The COLARIS® test assesses a person's risk of developing hereditary colorectal cancer, and, for women, the risk of developing hereditary uterine or ovarian cancer. This genetic test is designed to be taken by those with a personal or family history of colorectal adenomas, and by those who develop colorectal or uterine cancer before the age of 50. Assuming mutations in certain gene markers are found, taking a COLARIS test may allow for a more proactive approach to possible later-in-life diagnoses of these and other cancers.
Purpose of COLARIS Testing
Hereditary nonpolyposis colorectal cancer (HNPCC), also known as Lynch syndrome, is the most common form of hereditary colon cancer. HNPCC is estimated to account for 3 to 5 percent of all colorectal cancers. The COLARIS test is designed to find the gene markers associated with HNPCC. Mutations in certain genes mean a person has a higher risk of developing certain cancers, including:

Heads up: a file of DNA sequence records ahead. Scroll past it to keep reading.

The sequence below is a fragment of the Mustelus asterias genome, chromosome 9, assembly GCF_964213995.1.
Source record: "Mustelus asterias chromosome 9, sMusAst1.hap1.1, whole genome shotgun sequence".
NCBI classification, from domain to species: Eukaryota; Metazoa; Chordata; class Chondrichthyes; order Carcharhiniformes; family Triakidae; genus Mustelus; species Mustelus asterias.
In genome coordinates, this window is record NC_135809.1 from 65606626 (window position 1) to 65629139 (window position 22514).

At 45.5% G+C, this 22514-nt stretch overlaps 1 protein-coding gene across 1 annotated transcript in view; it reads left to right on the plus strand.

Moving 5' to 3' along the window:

- Colorectal cancer
- Uterine cancer
- Ovarian cancer
- Stomach cancer
Sebaceous adenomas, which are noncancerous tumors of an oil-producing gland, are also more common in those with Lynch syndrome.
Taking the test is extremely simple, requiring only that a blood sample, or oral rinse sample, be taken and then tested for mutations within the MLH1, MSH2, MSH6, PMS2, EPCAM and MYH genes, which are responsible for HNPCC and related cancers. A person who has a mutation in even one of those genes is considered to have HNPCC.
Benefits of COLARIS Testing
Should gene mutations be found, the benefit of COLARIS testing is that it enables the development of a patient-specific medical-management plan that may reduce the risk of cancer. COLARIS testing may help a patient to:
- Begin cancer screening at an earlier age
- Opt for risk-reducing medications and preventive surgery
- Prevent a second cancer if one has already been diagnosed
- Improve outcomes and reduce medical costs through early intervention